The depiction of women has undergone moderate changes over the decades since the silent era, but the core prerogatives that motivate female characters remain largely unaltered. Whether housewives, damsels in distress or seductive antagonists, women never experience adventures that transcend their immediate connection to the male lead. In the 1970’s, feminist writer Sharon Smith elegantly summed up her opinion of cinema’s failure of female representation in The Image of Women in Film: Some Suggestions For Future Research. Smith’s excellent consensus is found in her rhetoric: “Can you imagine a male hero confined to two categories, those who overstate their sensuality and those who suppress it?”
Jumping forwards to the 21st century, one might ask if things have at all changed. Optimistically speaking, yes, female characters have certainly become more layered and complex in cinema. Thanks to independent cinema, and female writers and directors, there has been a stronger focus on writing good female characters than in the past. However, female actors are still being unfairly represented and exploited in the film industry. What has changed in Hollywood isn’t the ideology that reinforces this trend, but much rather how studios take advantage of their female players.
In simple words: No, strong female characters are still underutilized, but Hollywood has found a way to play dressage so that audiences believe they are seeing progressive films starring female leads.
To clarify this argument, one must first put themselves in the shoes of a studio executive (big shoes to fill, right?). When making a movie, everything comes down to money, and with film budgets sometimes even exceeding 100 million USD, a studio will take advantage of every angle they can to draw in a larger audience. Mae West and Marilyn Monroe were screen actors that proved that a film could solely be marketed off of feminine celebrity. When looking at classic cinema, people rarely flocked to see a film because of its female lead. Films lived off of their Humphrey Bogart’s and James Dean’s for the most part. With film budgets increasing exponentially, advertisements would feature everything that could make a film appealing; this also included their female leads. Consequently, contemporary cinema does succeed in fostering more compelling female characters, however their sexual promiscuity is just as relevant as ever.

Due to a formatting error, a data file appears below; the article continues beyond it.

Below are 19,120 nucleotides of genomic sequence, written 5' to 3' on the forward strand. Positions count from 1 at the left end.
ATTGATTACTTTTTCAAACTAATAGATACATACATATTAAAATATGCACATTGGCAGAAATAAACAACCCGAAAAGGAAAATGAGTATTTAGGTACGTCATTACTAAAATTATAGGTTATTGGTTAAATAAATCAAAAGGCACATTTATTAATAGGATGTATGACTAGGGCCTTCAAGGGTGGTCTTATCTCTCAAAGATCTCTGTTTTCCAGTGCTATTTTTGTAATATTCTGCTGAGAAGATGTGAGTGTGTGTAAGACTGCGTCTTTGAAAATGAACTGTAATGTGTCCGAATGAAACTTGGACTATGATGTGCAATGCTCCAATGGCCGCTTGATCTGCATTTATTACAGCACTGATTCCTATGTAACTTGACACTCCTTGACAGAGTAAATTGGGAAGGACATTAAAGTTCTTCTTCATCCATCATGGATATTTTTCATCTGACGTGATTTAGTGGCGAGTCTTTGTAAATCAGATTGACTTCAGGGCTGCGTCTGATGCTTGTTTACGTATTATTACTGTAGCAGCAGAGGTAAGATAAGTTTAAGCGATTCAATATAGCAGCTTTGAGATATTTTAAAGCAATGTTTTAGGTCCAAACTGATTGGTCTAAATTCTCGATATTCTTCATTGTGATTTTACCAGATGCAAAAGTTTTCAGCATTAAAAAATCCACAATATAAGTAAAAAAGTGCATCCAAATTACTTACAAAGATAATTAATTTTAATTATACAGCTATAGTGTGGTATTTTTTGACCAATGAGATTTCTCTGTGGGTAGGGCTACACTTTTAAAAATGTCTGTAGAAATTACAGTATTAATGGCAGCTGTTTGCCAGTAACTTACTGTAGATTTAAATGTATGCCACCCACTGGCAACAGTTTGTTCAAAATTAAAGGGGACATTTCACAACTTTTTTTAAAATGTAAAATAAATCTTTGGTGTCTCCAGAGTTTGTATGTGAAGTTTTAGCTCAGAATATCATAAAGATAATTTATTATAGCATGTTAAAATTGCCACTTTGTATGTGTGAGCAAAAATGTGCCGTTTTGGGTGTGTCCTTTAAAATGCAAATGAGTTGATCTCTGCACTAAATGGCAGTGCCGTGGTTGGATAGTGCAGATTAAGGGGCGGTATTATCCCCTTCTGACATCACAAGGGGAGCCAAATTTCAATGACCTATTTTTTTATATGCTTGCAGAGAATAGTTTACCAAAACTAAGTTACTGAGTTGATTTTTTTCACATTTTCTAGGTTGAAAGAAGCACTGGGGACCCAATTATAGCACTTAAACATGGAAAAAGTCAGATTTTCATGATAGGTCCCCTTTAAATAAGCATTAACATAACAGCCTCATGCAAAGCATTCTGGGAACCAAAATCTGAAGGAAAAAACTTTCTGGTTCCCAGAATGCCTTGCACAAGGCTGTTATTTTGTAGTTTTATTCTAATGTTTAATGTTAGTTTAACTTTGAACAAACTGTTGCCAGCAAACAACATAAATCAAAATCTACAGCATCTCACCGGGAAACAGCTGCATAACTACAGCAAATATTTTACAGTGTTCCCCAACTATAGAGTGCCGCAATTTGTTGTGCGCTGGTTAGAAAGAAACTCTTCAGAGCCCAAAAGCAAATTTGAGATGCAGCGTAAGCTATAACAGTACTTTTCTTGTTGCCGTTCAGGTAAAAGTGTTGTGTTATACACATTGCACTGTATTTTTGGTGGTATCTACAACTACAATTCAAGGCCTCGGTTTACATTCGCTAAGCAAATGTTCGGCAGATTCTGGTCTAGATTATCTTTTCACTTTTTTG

Smith said “who cares if the lead of The Conversation would be a good lay?” The argument can be made that this is something that has changed in contemporary filmmaking. However, it has changed for the worse. While 1974’s The Conversation stars a relatively unattractive Gene Hackman as its central character, who gets his fair share of sexual relief, contemporary cinema has streamlined both genders so that protagonists must both be attractive if we are going to see them have intercourse. The success of Ryan Gosling, Joseph Gordon-Levitt, Bradley Cooper and many others can be directly attributed to their sex appeal, much like their female counterparts. However, the representation of women in contemporary cinema has also had other, more drastic examples of objectification. Men and women are both objectified in modern Hollywood, however, unattractive women have been exploited in a far more inappropriate way than unattractive men.
A prime example how women are objectified in cinema can unfortunately be found in the success of Melissa McCarthy and Rebel Wilson. McCarthy’s Oscar nominated performance in the (relatively progressive and forward thinking) hit comedy Bridesmaids catapulted her into mainstream stardom, and also created an oddly uncomfortable subset of misogynistic comedy. Wilson quickly jumped on board this train as well with films like Pitch Perfect and Pain & Gain. The inconvenient truth behind these films is the fact that the comedy is consistently presented from the perspective of a straight-male point of view, causing the comedy to rely entirely on how unattractive these women are. Coming back to Smith’s rhetoric, Wilson and McCarthy both represent a new trend of women who are conventionally considered unattractive, who “overstate their sensuality”. Although this might seem like a platform for overweight female actors to find a access into an industry with high beauty standards, it essentially results in nothing other than body shaming.
Think of it this way: when watching the trailer for Pitch Perfect 2 why do we laugh when Rebel Wilson says “I am obviously the most attractive one”? Why do theaters roll over laughing when McCarthy eats a sandwich off of a naked man in bed? Yes, these characters might be more than the empty, non-responsive shells that once plagued old Hollywood, but the sexist ideology has not changed one bit. Nobody laughs when Steve Buscemi is in a sexual relationship in Boardwalk Empire. John C. Reilly is never the butt-end of a joke when he’s in a romantic entanglement with a beautiful country singer in Walk Hard: The Legend of Dewey Cox. The exploitation of the female body and its sexuality is far more excessive than that of a male.
Female representation has changed in cinema, but not always for the better. Women (and men to a lesser degree) are exploited for their looks more in the 21st century than ever before, but for every body-shaming comedy comes a film like Young Adult, Blue Jasmine, Obvious Child, or Gravity, proving to us that women can undergo adventures that are just as interesting as those of men.